As the antebellum period began, America was approaching its golden anniversary as an independent political state, but it was not yet a nation. There was considerable disagreement among the residents of its many geographical sections concerning the exact limits of the relationship between the Federal government, the older states, and the individual citizen. In this regard, many factions invoked concepts of state sovereignty, centralized banking, nullification, popular sovereignty, secession, all-Americanism, or manifest destiny. However, the majority deemed republicanism, social pluralism, and constitutionalism the primary characteristics of
antebellum America. Slavery, abolition, and the possibility of future disunion were considered secondary issues. Cultural and social changes were sweeping the cities of America during the period. Industry and urbanization had moved the North toward a more modern society with an unprecedented set of novel cultural values, while the South had essentially lagged behind in the traditions of the 18th century. The mixing of traditional folkways with a more modern vision of America had caused social influence, political authority, and traditional concepts of family to become uncertain, unstable, and somewhat ambiguous. (Volo & Volo, 2004)
The history and sociopolitical influence of the African-American church documents an interminable struggle for liberation against the exploitative forces of European domination. Although Black religion is predominantly Judeo-Christian, its essence is not simply white religion with a cosmetic face lift. Rather the quintessence of African-American spiritual- mindedness is grounded in the social and political experience of Black people, and, although some over the years have acquiesced to the dominant order, many have voiced a passionate demand for “freedom now. ” The history of the African-American church demonstrates that the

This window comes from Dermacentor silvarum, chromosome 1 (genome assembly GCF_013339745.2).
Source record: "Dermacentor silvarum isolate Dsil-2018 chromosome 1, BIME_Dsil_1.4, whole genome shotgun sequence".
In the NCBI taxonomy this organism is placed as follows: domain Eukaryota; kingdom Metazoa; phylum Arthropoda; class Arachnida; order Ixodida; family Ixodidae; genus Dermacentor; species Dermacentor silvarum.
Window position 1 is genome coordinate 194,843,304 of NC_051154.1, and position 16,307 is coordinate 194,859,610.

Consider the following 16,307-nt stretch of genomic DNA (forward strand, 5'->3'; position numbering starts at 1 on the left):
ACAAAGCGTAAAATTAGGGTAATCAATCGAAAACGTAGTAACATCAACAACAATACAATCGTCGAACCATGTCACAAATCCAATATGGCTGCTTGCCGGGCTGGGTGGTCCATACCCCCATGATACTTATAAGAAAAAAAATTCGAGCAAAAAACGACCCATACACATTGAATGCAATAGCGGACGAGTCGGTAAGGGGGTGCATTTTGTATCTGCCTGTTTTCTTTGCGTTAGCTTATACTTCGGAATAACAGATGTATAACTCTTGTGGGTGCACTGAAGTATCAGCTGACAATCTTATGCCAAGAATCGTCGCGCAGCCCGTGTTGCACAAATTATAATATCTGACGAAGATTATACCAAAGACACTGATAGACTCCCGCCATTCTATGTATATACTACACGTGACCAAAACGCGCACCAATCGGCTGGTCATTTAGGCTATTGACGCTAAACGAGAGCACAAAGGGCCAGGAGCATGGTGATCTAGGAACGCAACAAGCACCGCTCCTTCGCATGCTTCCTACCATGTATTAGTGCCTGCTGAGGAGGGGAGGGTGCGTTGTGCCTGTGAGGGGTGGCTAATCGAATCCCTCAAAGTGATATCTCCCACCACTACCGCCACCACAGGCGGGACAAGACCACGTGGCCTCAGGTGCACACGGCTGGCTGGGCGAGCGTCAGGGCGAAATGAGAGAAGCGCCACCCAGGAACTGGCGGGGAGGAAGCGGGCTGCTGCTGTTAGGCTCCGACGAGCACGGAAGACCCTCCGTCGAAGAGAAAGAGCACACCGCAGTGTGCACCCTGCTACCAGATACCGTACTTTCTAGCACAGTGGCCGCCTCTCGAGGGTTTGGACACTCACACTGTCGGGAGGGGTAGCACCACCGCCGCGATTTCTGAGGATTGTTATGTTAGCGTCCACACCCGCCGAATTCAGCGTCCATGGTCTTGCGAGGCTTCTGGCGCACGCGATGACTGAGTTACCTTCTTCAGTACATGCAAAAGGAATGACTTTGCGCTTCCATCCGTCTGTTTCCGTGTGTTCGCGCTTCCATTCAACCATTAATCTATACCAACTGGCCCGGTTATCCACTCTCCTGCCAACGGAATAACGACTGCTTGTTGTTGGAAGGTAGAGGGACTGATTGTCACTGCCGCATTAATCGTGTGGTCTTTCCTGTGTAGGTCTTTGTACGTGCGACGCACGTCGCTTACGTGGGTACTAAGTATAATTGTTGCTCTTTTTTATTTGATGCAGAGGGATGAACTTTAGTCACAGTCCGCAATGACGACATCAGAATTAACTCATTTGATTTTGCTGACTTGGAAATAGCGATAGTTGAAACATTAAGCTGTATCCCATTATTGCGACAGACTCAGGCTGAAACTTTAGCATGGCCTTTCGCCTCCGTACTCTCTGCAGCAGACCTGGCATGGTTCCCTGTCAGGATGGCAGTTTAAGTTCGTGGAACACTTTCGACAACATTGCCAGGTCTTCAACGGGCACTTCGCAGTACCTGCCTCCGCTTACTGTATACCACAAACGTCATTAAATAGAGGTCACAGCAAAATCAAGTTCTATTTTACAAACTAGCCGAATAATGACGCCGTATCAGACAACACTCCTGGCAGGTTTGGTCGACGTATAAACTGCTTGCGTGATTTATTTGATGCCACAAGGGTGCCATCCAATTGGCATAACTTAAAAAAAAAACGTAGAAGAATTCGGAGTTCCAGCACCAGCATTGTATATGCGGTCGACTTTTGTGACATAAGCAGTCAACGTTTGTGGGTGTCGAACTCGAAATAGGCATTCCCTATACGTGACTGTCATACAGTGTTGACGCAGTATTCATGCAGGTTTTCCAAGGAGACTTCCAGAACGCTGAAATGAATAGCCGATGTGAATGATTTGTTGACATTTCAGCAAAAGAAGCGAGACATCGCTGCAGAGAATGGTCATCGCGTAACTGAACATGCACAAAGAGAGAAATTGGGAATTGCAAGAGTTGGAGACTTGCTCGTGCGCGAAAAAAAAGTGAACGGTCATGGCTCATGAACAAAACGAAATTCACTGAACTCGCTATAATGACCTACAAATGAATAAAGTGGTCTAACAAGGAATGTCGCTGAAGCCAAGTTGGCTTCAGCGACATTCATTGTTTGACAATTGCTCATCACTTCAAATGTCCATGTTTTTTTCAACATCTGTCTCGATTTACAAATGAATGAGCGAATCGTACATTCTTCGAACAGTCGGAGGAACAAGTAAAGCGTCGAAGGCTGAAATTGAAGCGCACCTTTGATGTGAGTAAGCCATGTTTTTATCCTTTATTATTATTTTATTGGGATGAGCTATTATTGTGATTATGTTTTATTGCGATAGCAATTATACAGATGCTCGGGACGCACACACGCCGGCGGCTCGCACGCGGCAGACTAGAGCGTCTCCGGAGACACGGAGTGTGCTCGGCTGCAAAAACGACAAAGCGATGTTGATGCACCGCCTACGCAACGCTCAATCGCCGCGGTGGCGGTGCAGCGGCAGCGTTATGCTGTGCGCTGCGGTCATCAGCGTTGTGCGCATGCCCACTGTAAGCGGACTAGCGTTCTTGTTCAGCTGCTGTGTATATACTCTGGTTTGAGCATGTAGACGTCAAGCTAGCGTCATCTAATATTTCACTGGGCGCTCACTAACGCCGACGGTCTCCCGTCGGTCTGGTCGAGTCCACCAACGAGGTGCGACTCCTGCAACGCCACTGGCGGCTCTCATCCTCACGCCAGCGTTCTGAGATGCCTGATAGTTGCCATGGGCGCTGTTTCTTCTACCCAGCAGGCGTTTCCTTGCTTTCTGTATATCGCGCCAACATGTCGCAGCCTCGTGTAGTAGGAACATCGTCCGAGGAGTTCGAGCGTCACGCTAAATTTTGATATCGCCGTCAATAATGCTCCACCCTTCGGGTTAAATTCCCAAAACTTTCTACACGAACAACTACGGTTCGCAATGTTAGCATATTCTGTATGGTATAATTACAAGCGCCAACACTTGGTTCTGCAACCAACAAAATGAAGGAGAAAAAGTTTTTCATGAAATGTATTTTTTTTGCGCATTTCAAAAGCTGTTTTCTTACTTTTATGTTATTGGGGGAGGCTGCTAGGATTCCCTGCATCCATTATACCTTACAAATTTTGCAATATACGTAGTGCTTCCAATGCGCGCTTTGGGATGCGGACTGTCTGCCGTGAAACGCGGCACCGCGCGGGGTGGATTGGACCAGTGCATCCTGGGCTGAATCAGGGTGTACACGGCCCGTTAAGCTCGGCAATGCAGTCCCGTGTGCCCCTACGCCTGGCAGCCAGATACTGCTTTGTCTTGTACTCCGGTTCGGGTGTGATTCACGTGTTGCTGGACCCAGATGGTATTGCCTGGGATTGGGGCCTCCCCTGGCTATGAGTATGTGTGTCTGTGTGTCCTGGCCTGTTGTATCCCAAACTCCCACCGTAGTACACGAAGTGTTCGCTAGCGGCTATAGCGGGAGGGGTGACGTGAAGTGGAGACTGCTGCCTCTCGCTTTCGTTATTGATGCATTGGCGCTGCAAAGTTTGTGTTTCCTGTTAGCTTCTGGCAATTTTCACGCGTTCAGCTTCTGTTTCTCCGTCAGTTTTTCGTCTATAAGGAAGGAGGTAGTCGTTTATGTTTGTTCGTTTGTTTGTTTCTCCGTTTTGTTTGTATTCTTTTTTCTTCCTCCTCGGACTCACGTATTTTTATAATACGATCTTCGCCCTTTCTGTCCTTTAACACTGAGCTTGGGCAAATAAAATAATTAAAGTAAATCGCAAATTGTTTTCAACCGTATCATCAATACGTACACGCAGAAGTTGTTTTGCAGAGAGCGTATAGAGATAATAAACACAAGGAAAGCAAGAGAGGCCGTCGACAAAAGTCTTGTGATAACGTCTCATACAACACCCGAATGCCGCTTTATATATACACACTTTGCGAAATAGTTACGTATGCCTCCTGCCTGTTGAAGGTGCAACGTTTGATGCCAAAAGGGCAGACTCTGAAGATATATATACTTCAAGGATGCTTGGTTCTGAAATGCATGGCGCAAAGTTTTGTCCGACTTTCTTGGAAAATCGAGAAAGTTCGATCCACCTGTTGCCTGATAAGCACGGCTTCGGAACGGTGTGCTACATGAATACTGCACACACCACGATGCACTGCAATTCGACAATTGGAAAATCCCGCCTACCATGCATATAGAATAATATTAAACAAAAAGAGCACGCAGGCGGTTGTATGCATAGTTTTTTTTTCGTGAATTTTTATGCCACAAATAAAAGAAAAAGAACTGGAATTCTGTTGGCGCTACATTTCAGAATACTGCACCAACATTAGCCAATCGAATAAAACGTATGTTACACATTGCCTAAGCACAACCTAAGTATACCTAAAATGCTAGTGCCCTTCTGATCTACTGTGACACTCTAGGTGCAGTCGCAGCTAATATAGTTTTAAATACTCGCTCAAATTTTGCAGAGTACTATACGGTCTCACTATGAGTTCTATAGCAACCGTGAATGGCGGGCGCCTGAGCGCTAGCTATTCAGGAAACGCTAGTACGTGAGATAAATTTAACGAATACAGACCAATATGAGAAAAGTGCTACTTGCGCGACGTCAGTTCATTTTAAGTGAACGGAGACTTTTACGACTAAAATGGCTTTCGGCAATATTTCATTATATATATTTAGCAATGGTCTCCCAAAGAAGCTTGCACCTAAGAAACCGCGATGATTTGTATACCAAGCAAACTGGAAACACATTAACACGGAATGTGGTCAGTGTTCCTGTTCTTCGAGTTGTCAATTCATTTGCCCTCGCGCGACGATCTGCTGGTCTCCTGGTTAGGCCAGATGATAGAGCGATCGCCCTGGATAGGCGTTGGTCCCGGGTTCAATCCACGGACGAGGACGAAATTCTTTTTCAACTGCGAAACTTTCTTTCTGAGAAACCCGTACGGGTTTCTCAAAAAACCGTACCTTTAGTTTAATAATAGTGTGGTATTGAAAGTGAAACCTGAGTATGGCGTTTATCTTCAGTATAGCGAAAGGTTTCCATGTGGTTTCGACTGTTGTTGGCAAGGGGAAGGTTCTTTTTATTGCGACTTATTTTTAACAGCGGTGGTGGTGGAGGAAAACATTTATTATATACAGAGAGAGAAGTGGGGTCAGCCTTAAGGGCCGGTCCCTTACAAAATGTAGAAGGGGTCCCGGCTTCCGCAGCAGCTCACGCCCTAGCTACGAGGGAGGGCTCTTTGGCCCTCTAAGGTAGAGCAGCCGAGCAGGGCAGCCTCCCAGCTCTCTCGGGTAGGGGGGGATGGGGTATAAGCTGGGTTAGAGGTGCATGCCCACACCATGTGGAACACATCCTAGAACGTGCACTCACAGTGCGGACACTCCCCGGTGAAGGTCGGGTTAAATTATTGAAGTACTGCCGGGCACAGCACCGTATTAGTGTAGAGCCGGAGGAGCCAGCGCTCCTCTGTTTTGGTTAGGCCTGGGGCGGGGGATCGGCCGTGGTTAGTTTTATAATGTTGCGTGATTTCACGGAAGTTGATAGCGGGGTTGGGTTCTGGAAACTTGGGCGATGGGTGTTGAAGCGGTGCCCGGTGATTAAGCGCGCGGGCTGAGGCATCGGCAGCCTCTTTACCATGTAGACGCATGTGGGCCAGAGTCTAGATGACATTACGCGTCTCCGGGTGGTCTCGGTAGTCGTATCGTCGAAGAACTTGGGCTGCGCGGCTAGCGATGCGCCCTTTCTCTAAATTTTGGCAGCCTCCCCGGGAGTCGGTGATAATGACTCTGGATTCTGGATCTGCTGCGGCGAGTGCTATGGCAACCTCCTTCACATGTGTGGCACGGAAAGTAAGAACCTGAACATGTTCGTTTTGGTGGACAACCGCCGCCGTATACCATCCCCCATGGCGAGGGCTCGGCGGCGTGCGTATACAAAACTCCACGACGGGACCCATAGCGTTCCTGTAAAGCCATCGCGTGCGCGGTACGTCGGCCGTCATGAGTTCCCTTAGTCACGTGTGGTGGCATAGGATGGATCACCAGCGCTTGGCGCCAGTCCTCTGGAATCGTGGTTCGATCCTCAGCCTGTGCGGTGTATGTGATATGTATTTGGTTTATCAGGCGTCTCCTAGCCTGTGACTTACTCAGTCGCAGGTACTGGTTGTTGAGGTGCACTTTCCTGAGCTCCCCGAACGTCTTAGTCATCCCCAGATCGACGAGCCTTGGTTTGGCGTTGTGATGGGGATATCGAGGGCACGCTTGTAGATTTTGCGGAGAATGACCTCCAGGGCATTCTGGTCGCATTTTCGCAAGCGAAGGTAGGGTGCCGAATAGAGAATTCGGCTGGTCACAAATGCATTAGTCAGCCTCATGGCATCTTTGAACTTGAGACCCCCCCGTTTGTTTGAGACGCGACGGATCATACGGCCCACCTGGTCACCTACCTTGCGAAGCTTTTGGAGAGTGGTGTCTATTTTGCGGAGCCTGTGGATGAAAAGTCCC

institution has contributed four indispensable elements to the Black struggle for ideological emancipation, which include a self-sustaining culture, a structured community, a prophetic tradition, and a persuasive leadership. The church of slavery, which began in the mid-eighteenth century, started as an underground organization and developed to become a pulpit for radicals like Richard Allen and the platform for revolutionaries like David Walker. For over one hundred years, African slaves created their own unique and authentic religious culture that was parallel to, but not replicative of
the slave-owner’s Christianity from which they borrowed. Meeting on the quiet as the “invisible church,” they created a self-preserving belief system by Africanizing European religion. Commenting on this experience, Alice Sewell, a former slave of Montgomery, Alabama, states, “We used to slip off in de woods in de old slave days on Sunday evening way down in de swamps to sing and pray to our own liking” (Yetman, 1970, p. 263). During the late 1700s, when slavery was being dismantled in the North, free Black Methodists courageously separated from the patronizing control of the white denomination and